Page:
It helps to capture the incentives or discounts applying to the 50+ crowd (the age hurdles can vary). Train travel during rush hour is horrendously expensive, yet non-peak travel can be reasonable. Food from supermarkets is reasonably priced: lettuce from Egypt, oranges from Spain, chocolate from Switzerland, as well as all the British grown goods.
You can also get a reasonably priced fresh sandwich almost anywhere, with combinations of ingredients I’ve not seen in Canada. Any shop will have more variety on offer than you can imagine. Combine that with a cold lager or a glass of wine (which you can also acquire and consume anywhere) for a few quid and you’re set to carry on with your day.
Although I love London, I prefer the scenic British countryside, with its abundant walking trails. The Brits love walking and choices made years ago ensure public access across private lands from John O’Groats to Land’s End.
The blend of city and country has allowed me to hear perspectives from all over the world. People speak of their family and friends and certain views seem to be universal: cynicism about politicians; sport; celebrations over food;
and the two subjects that start most conversations in Britain—the weather and dogs.
If you have a dog (and it seems unusual for someone in Britain not to have a dog) and you want to go to a pub, you bring your dog. Typically, the hound would lie at your feet while you have a pint or few and then would assist you finding your route home. It does not matter how many dogs join their people in the pubs, the dogs are socialised to get along and there is rarely an issue. The thing about dogs is that they provide an emotional outlet for the British, a group not normally known for their emotional awareness. Emotion is shown through insult and obfuscation.
It is said that the English are like Canadians in their reputation for apologies; however, when a Brit apologises, they never mean it. Also, if a Brit says that something is “quite nice,” what they mean is that it is less than mediocre. Although we think we are similar, we are two nations divided by a common language.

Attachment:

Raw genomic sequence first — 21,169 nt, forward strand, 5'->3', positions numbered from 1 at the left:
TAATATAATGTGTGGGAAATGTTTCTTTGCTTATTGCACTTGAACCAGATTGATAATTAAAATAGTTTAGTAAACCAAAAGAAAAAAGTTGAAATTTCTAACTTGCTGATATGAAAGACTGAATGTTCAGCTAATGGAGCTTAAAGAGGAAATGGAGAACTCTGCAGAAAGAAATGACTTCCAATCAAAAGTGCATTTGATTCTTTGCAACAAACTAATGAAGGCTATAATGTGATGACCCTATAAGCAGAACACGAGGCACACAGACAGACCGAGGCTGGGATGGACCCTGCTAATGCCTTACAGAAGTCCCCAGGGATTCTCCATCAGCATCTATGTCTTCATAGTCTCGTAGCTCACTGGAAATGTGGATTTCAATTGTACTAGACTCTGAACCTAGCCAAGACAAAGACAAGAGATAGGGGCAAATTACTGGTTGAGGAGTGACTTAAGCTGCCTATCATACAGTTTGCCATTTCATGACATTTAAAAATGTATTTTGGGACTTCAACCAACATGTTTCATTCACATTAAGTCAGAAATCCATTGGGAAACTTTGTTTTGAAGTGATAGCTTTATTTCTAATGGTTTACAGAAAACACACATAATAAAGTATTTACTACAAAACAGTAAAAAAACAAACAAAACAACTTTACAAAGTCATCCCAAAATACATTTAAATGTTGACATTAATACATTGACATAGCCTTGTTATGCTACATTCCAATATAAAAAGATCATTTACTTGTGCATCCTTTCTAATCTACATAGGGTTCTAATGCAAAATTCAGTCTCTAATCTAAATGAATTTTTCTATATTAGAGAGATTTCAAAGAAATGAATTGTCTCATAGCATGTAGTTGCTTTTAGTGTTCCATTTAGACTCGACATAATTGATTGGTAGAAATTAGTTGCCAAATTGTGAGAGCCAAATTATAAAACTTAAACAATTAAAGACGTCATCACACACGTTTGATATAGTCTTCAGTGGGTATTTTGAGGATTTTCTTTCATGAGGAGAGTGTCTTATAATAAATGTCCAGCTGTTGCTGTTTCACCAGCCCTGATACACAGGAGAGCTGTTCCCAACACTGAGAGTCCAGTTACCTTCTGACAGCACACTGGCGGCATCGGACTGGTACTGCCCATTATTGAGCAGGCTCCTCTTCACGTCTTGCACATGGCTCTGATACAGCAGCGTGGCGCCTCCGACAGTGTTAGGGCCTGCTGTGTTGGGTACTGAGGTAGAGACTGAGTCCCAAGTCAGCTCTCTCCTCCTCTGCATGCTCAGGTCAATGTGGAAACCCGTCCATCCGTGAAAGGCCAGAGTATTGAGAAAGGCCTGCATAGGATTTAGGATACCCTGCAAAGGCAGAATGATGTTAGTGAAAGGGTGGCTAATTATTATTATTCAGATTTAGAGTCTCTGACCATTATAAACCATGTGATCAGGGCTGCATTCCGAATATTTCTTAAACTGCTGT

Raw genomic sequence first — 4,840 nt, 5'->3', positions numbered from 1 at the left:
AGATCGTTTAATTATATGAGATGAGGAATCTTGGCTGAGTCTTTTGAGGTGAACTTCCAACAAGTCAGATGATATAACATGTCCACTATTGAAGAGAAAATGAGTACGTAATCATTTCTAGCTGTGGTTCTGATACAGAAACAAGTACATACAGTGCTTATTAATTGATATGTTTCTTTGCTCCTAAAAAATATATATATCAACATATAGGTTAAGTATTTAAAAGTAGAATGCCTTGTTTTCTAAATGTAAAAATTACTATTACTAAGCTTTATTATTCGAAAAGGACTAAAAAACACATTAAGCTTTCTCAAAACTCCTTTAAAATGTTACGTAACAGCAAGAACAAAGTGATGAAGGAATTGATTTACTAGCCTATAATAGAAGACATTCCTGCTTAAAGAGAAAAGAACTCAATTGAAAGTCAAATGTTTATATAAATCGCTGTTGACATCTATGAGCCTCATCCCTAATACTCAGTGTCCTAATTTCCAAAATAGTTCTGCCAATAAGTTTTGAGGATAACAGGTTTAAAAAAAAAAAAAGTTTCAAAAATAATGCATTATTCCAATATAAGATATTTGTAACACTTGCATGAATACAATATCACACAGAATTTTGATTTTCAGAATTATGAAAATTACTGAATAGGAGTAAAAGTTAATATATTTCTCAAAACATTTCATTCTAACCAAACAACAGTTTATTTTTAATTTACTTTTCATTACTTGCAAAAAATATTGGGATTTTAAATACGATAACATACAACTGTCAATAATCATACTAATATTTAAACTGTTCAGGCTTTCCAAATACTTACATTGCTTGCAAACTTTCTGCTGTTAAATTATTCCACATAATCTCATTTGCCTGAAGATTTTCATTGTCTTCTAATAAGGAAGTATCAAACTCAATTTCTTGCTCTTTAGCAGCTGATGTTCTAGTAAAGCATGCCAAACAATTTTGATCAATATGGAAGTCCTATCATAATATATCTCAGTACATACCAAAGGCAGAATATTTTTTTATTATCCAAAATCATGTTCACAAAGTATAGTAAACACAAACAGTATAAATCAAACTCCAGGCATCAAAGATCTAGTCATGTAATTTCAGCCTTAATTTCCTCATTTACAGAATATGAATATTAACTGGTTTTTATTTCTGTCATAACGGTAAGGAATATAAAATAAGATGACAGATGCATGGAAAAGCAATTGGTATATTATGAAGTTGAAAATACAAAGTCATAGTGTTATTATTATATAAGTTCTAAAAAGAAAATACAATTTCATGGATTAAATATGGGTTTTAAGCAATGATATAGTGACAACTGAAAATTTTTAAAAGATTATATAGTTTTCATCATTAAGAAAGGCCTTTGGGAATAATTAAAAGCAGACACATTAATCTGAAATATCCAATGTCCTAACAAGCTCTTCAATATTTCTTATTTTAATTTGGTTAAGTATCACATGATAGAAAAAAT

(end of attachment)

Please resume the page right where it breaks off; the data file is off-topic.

At the wheel, once you master driving on the left, the narrow roads, often built atop Roman paths, provide a lesson in compromise. Sixty-five million people on an island one-fifteenth the size of Canada compels compromise. There is often simply not enough room on country lanes for two cars; one must pull into a passing spot, almost like a bus stop, to let other cars pass. As you pass, you wave, a conditioned drivers’ politeness. Cars are smaller: two litres is a sizeable motor, fuel is expensive and taxes are high on larger engines.
Little media attention is paid to Canada although affection toward Canadians is ever-present. What I have learned is the principal distinction moving here is that Britain is dominated by class structure and a Canadian can insert themselves anywhere because the Canadian accent transcends class. This is a wonderful and under-rated benefit of being a Canadian in Britain.
Brits tell me about their trip to Banff or a relative who moved to Canada 20 years ago. Then, “Why’d you come here then?” People in the UK cannot fathom why a Canadian would choose to move to the UK. Canada, to most Britons, is utopia.
I’m grateful for the experiences I’ve had in Britain. I’ve met wonderful people who have done incredible things with their lives, people I would not have encountered if I’d stayed in Canada.
The result of this British experience is to have gained even greater appreciation for both Canada and Britain. I’ve lived in Vancouver, Winnipeg, Toronto, Halifax, (in and around) Oxford and I work in London. I’ve learned that a place to live can be perfect for a particular time in life. Like most people, I’ve had to adapt and to be resilient during setbacks, but what I’ve learned is that there are good people everywhere and it is a small world if you’re open to it.
More Inspiration: Check out this inspirational article on why you don’t need to retire!
Author: David Swanson has spent his investment career in FinTech, asset management, securities analysis, and sales in the UK, Canada, and the USA. He and his wife live near Oxford, England.